Jury Still Out on Routine Dementia Screening for Seniors
Panel says benefits unproven, but Alzheimer's experts say early detection is important
By Steven Reinberg
MONDAY, March 24, 2014 (HealthDay News) -- There's not yet enough evidence to support screening all older adults for dementia or a less severe condition called "mild cognitive impairment," according to a statement released Monday by the influential U.S. Preventive Services Task Force.
Mild cognitive impairment is a type of mental decline that does not interfere with activities of daily life.
General screening tests for dementia typically involve health professionals asking patients to perform a series of tasks to assess memory, attention, language, and visual-spatial and executive function.
"We found there wasn't sufficient evidence to recommend for or against screening," said task force member Dr. Douglas Owens, a professor of medicine at Stanford University's Center for Health Policy.
"This recommendation applies to people who are completely free of symptoms," Owens said. "If someone has symptoms, they should be evaluated -- that's not screening in the sense we are talking about. We are talking about screening for people who have no symptoms whatsoever."
Screening all older adults for dementia or mild cognitive impairment would only be worthwhile if there were meaningful treatments, Owens said.
"There would need to be interventions that you can do where the benefits would outweigh the harms," he said.
Currently, the benefits of available treatments are "modest to small," Owens said, "and how important those are clinically is uncertain."
More research is needed on how early detection of mental decline could help older adults, their families and their doctors, Owens said.
The new statement, published online March 24 in the journal Annals of Internal Medicine, is the final recommendation, and updates the task force's draft recommendation released in November 2013.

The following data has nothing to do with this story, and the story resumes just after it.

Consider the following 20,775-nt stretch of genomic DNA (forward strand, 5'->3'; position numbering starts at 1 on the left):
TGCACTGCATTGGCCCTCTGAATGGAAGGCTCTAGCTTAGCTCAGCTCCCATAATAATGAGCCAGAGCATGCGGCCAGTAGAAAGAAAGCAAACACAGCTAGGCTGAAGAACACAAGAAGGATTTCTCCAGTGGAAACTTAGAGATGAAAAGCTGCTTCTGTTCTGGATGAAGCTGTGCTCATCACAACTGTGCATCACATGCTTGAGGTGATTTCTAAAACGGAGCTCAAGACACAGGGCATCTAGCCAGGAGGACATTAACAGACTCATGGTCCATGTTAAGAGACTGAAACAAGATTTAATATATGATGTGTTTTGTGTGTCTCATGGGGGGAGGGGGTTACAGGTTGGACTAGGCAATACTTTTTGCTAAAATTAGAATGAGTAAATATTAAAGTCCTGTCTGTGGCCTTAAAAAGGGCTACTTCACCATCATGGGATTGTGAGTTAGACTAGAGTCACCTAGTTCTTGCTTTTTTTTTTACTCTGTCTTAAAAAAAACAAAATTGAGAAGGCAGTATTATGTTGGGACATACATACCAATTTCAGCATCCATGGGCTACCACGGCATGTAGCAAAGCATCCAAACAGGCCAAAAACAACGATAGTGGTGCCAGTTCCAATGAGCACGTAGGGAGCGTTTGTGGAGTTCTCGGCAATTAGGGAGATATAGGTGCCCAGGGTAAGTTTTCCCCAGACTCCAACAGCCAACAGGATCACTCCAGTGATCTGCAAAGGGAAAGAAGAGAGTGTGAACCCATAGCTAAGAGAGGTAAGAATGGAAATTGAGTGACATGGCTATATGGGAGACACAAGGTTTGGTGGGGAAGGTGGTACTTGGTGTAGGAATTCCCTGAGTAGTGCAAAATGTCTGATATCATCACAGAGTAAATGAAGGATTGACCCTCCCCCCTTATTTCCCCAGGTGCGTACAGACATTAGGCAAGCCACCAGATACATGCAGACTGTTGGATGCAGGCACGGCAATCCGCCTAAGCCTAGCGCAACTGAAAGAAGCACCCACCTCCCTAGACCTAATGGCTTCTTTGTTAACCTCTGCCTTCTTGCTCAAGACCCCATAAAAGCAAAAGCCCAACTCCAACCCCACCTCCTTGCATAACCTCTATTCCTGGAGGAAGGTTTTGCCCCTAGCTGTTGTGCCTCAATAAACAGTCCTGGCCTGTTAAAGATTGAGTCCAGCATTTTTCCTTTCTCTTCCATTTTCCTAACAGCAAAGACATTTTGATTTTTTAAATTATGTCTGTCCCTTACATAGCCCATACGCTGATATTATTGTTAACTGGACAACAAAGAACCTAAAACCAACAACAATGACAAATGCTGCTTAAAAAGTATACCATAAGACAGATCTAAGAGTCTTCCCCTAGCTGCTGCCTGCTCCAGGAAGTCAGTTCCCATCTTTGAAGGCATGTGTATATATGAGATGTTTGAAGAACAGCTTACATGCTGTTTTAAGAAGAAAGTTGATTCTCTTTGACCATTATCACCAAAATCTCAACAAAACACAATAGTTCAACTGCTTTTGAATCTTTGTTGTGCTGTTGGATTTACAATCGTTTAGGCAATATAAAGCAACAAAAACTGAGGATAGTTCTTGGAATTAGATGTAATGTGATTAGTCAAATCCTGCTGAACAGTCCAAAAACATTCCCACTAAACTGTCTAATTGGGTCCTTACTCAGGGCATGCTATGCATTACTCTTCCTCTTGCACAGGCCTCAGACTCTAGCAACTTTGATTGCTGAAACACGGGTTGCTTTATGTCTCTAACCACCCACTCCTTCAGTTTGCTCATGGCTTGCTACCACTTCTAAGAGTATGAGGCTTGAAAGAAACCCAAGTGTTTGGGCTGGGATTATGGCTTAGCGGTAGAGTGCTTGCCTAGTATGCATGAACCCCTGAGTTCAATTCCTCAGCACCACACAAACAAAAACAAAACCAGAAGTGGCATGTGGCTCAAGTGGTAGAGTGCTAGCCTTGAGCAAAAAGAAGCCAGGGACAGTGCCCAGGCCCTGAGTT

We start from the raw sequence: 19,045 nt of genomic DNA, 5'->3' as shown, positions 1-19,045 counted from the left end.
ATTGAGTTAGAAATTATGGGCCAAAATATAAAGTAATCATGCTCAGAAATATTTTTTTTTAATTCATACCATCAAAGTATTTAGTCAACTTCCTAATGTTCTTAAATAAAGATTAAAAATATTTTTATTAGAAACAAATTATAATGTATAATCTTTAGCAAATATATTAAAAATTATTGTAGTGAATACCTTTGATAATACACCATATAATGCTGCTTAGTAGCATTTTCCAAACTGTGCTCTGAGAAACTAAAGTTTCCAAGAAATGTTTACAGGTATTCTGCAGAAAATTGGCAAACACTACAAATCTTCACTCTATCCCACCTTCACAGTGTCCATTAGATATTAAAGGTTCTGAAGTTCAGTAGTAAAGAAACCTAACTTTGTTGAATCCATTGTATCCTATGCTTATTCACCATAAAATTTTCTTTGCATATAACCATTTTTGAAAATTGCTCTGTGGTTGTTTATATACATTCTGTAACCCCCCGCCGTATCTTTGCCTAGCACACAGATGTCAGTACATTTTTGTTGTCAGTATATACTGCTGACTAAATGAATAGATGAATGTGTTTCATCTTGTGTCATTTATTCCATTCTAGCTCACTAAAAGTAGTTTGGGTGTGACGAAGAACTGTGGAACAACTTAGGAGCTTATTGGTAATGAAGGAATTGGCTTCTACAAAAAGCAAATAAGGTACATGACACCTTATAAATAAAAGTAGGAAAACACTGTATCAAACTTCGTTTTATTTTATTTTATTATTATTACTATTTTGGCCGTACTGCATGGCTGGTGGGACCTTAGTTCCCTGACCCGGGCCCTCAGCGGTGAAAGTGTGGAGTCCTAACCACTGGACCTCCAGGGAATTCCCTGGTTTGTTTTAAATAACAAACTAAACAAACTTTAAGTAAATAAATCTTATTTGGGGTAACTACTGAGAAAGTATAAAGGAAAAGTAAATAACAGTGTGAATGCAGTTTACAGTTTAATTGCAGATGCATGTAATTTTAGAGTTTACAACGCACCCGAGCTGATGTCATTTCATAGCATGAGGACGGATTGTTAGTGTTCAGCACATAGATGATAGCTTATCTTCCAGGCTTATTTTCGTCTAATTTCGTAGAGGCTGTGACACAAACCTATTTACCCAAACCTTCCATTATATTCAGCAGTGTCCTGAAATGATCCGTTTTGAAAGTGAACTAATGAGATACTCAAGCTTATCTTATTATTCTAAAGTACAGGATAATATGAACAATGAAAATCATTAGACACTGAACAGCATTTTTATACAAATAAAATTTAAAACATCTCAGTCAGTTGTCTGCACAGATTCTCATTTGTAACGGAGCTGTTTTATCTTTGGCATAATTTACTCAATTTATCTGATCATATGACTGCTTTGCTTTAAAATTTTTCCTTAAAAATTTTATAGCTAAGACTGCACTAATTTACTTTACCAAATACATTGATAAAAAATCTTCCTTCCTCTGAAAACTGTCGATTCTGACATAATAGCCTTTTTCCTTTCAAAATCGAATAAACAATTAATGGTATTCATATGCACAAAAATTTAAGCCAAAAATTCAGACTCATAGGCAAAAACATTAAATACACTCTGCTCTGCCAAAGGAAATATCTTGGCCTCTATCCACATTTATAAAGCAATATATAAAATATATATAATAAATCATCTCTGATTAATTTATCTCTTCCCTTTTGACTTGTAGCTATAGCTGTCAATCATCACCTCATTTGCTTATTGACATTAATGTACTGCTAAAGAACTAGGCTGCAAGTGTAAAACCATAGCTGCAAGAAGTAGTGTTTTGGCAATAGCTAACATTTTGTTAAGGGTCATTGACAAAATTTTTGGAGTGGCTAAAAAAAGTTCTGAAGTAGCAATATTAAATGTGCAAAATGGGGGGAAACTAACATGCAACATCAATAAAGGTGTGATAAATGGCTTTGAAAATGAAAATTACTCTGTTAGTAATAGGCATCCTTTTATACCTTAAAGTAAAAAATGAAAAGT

One expert, however, suggested that the task force's recommendation is dodging a very important issue -- an epidemic of dementia.
"Like Medicare's decision not to cover [a brain scan for Alzheimer's], the bottom line here is a cost-effectiveness analysis," said Dr. Sam Gandy, director of the Center for Cognitive Health at Mount Sinai Hospital in New York City. "In other words, since we have no effective treatment, we should not spend money on proactive diagnosis of dementia," he said.
Nicole Raisch, a spokeswoman for the USPSTF, took issue with Gandy's statement, however.
"The Task Force's recommendations are based solely on an assessment of the evidence, weighing both the benefits and harms of a preventive service," she said. "The Task Force does not consider the costs of providing a service in its appraisal of the effectiveness of a preventive service."
According to Gandy, many doctors avoid diagnosing dementia because, among other reasons, discussion of a dementia diagnosis with patients and family "is time consuming and the outlook is hopeless."
"The task force's advice that we look the other way can be interpreted as providing justification for this practice and misses an opportunity to elevate the conversation on dementia," he said.